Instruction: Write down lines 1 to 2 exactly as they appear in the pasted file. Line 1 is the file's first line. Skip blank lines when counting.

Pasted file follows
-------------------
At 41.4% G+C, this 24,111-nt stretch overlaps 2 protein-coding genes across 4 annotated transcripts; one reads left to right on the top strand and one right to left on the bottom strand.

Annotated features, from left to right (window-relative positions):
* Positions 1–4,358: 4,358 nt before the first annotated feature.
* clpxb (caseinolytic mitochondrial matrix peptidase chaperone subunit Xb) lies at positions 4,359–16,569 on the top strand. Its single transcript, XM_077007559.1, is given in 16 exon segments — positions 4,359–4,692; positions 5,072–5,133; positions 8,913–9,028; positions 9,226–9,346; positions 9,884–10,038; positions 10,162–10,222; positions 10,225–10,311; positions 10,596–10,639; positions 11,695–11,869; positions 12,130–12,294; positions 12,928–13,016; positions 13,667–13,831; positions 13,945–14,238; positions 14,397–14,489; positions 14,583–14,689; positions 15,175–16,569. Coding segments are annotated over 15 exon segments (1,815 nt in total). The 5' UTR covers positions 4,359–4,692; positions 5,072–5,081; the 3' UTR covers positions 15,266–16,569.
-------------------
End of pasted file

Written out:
At 41.4% G+C, this 24,111-nt stretch overlaps 2 protein-coding genes across 4 annotated transcripts; one reads left to right on the top strand and one right to left on the bottom strand.

Annotated features, from left to right (window-relative positions):